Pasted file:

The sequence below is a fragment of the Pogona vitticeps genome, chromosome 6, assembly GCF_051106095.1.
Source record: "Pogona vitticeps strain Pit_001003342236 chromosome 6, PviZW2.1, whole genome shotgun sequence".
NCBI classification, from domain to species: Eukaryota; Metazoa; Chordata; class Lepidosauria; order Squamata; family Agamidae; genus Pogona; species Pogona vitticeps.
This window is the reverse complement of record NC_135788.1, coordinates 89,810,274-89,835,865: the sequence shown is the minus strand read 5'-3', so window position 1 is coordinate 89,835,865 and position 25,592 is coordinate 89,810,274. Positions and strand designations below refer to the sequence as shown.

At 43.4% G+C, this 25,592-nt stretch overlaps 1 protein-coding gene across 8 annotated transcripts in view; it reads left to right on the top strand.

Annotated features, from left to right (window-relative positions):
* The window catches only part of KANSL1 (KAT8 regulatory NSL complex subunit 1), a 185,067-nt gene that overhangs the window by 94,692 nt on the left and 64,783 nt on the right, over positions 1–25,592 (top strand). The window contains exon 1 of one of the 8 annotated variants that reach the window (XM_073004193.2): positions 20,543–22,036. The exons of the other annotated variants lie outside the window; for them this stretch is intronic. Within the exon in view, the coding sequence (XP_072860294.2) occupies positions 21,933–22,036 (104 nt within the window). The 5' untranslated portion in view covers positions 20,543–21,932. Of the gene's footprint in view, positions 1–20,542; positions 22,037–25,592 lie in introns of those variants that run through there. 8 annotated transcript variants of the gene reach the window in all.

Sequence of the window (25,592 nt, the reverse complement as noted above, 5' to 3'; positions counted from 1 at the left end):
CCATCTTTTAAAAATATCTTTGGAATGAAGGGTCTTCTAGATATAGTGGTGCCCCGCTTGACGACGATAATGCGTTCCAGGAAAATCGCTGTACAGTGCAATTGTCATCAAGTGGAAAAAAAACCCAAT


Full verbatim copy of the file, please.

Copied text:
The sequence below is a fragment of the Pogona vitticeps genome, chromosome 6, assembly GCF_051106095.1.
Source record: "Pogona vitticeps strain Pit_001003342236 chromosome 6, PviZW2.1, whole genome shotgun sequence".
NCBI classification, from domain to species: Eukaryota; Metazoa; Chordata; class Lepidosauria; order Squamata; family Agamidae; genus Pogona; species Pogona vitticeps.
This window is the reverse complement of record NC_135788.1, coordinates 89,810,274-89,835,865: the sequence shown is the minus strand read 5'-3', so window position 1 is coordinate 89,835,865 and position 25,592 is coordinate 89,810,274. Positions and strand designations below refer to the sequence as shown.

At 43.4% G+C, this 25,592-nt stretch overlaps 1 protein-coding gene across 8 annotated transcripts in view; it reads left to right on the top strand.

Annotated features, from left to right (window-relative positions):
* The window catches only part of KANSL1 (KAT8 regulatory NSL complex subunit 1), a 185,067-nt gene that overhangs the window by 94,692 nt on the left and 64,783 nt on the right, over positions 1–25,592 (top strand). The window contains exon 1 of one of the 8 annotated variants that reach the window (XM_073004193.2): positions 20,543–22,036. The exons of the other annotated variants lie outside the window; for them this stretch is intronic. Within the exon in view, the coding sequence (XP_072860294.2) occupies positions 21,933–22,036 (104 nt within the window). The 5' untranslated portion in view covers positions 20,543–21,932. Of the gene's footprint in view, positions 1–20,542; positions 22,037–25,592 lie in introns of those variants that run through there. 8 annotated transcript variants of the gene reach the window in all.

Sequence of the window (25,592 nt, the reverse complement as noted above, 5' to 3'; positions counted from 1 at the left end):
CCATCTTTTAAAAATATCTTTGGAATGAAGGGTCTTCTAGATATAGTGGTGCCCCGCTTGACGACGATAATGCGTTCCAGGAAAATCGCTGTACAGTGCAATTGTCATCAAGTGGAAAAAAAACCCAAT